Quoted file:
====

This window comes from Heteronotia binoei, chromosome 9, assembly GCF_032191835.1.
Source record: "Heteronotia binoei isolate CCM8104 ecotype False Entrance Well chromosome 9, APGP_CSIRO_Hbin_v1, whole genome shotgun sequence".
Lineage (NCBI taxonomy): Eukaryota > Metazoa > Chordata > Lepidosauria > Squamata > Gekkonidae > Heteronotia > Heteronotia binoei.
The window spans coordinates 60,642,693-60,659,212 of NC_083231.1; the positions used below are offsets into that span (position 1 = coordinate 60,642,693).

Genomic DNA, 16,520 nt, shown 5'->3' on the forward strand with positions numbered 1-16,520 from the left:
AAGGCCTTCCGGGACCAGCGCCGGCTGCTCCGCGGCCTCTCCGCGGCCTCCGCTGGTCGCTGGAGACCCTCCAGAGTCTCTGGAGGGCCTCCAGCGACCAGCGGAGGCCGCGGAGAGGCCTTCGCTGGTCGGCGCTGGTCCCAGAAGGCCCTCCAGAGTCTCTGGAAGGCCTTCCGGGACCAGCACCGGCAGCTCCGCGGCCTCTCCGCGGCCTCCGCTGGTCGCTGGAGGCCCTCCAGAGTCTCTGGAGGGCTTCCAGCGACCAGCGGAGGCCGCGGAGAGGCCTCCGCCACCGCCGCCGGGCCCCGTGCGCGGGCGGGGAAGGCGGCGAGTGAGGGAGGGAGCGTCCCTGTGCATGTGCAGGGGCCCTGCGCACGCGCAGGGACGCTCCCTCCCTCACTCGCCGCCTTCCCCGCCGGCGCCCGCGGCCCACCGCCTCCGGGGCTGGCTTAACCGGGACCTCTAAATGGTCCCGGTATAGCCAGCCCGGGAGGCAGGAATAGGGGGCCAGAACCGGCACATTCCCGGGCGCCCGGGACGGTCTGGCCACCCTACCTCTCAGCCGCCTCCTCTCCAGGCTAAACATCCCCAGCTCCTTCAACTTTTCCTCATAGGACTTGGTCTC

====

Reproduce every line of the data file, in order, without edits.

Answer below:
This window comes from Heteronotia binoei, chromosome 9, assembly GCF_032191835.1.
Source record: "Heteronotia binoei isolate CCM8104 ecotype False Entrance Well chromosome 9, APGP_CSIRO_Hbin_v1, whole genome shotgun sequence".
Lineage (NCBI taxonomy): Eukaryota > Metazoa > Chordata > Lepidosauria > Squamata > Gekkonidae > Heteronotia > Heteronotia binoei.
The window spans coordinates 60,642,693-60,659,212 of NC_083231.1; the positions used below are offsets into that span (position 1 = coordinate 60,642,693).

Genomic DNA, 16,520 nt, shown 5'->3' on the forward strand with positions numbered 1-16,520 from the left:
AAGGCCTTCCGGGACCAGCGCCGGCTGCTCCGCGGCCTCTCCGCGGCCTCCGCTGGTCGCTGGAGACCCTCCAGAGTCTCTGGAGGGCCTCCAGCGACCAGCGGAGGCCGCGGAGAGGCCTTCGCTGGTCGGCGCTGGTCCCAGAAGGCCCTCCAGAGTCTCTGGAAGGCCTTCCGGGACCAGCACCGGCAGCTCCGCGGCCTCTCCGCGGCCTCCGCTGGTCGCTGGAGGCCCTCCAGAGTCTCTGGAGGGCTTCCAGCGACCAGCGGAGGCCGCGGAGAGGCCTCCGCCACCGCCGCCGGGCCCCGTGCGCGGGCGGGGAAGGCGGCGAGTGAGGGAGGGAGCGTCCCTGTGCATGTGCAGGGGCCCTGCGCACGCGCAGGGACGCTCCCTCCCTCACTCGCCGCCTTCCCCGCCGGCGCCCGCGGCCCACCGCCTCCGGGGCTGGCTTAACCGGGACCTCTAAATGGTCCCGGTATAGCCAGCCCGGGAGGCAGGAATAGGGGGCCAGAACCGGCACATTCCCGGGCGCCCGGGACGGTCTGGCCACCCTACCTCTCAGCCGCCTCCTCTCCAGGCTAAACATCCCCAGCTCCTTCAACTTTTCCTCATAGGACTTGGTCTC